Late in the year of 2013, protesters in the Ukrainian capital descended upon Independence Square, also known as Maidan, to voice disapproval against the government’s latest decision.
After years of negotiation and months of promises their government under President Viktor Yanukovych, at the last moment failed to sign a major trade agreement with the European Union.
The square, located close to the government buildings, fast became an iconic site of protest. The students were the first to arrive. These were the Ukrainians with the most to lose, the young people who unreflectively see themselves as europeans and who wished for themselves a life and a country close to the european model. Many of them were politically minded, some of them radically so.
When the riot police came and beat the students, a group of Afghan veterans also came to Maidan. These middle aged men, former soldiers and officers of the Red Army, came to protect “their children”, the best of the youth, the pride and future of the country. After the Afghan veterans, hundreds of thousands of others joined in, but now not so much in favour of a future in Europe but in defence of decency and demanding change.
The protesters represented every group of Ukrainian society: Russian speakers and Ukrainian speakers, people from the cities and the countryside, people from all regions of the country, members of all political parties, the young and the old, Christians, Muslims, Jews and Atheists. The diversity of the Maidan was impressive.
By mid January, the government tried to put an end to Ukraine’s civil society by passing a series of laws without following normal procedures and removing the few remaining checks on executive authority. For the people on the streets, this was an attempt to turn Ukraine into a dictatorship and make all participants in the Maidan, by then numbering in the hundreds of thousands, into criminals. The result was that the protests, until then mostly peaceful, became violent. Yanukovych started losing support even in his political base in the southeast close to the Russian border.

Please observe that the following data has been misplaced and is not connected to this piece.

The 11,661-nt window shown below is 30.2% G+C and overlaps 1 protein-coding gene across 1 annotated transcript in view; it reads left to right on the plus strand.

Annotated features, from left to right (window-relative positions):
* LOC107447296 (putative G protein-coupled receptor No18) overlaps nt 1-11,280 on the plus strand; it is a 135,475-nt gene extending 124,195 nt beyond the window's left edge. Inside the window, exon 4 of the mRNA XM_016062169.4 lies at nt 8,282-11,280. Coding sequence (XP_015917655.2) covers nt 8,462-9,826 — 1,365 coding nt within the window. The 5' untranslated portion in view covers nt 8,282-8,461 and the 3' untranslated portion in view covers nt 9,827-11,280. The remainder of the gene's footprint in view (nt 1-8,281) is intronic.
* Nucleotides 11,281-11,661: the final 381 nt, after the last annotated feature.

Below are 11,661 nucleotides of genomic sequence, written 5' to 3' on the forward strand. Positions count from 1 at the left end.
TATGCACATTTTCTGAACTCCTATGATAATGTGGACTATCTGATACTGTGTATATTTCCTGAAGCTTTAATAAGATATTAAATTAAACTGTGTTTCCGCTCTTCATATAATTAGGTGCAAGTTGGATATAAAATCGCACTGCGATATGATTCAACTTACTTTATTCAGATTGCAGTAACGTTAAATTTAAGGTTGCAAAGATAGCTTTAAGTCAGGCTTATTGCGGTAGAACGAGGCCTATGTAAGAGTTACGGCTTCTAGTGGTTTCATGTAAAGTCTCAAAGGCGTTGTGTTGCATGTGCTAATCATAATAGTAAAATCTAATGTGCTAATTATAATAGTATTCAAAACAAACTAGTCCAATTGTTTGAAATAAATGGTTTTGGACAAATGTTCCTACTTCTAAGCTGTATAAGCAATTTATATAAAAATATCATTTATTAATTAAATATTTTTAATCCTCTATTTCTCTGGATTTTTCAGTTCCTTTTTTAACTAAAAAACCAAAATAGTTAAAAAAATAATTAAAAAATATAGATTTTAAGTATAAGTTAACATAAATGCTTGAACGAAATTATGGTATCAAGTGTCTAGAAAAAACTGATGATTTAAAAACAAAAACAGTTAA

Around the barricades erected on the streets that give access the square, piles of tires and wood would now burn 24 hours a day. The high columns of flames and smoke filled the skies at night in a quasi-apocalyptic scene tinted by a dramatic orange glow. A visual spectacle complemented by the frozen icicles formed by the police water cannons captivated the lenses and imagination of photographers and videographers covering the event and their audiences around the world.
After weeks of responding peacefully to arrests and beatings by the riot police many Ukrainians had had enough. A fraction of the protesters, some but by no means all representatives of the political right and far right, decided to take the fight to the police and tensions in Maidan reached a high point on February 20th. A day that would be remembered as one of the most violent in Kiev’s recent history.
The Square was in flames with protesters and riot police standing off over the future of the country. Protests were ongoing for more than two months now but events were about to come to a head. In the early hours of that morning dozens of protesters armed with nothing more than clubs, rocks and handmade metal shields advanced towards the police in direction of the parliament building. Retreating security forces and unknown snipers from surrounding buildings started shooting and by the end of the day more than 50 people were killed, the heaviest death toll of the clashes between protesters and security forces in the Maidan.
The violence would lead to the downfall of Ukraine’s pro-Russian president and the following day Viktor Yanukovych fled Ukraine.
The images in this project, ’Kiev Fiery Protests’, are a collection of photographs shot in around Maidan’s iconic barricades since the beginning of the revolt in late 2013 till the dramatic turn of events of February 20th. A day that would send Ukraine into a deep political instability, territorial divisions and a vicious war with no end in sight. [Official Website]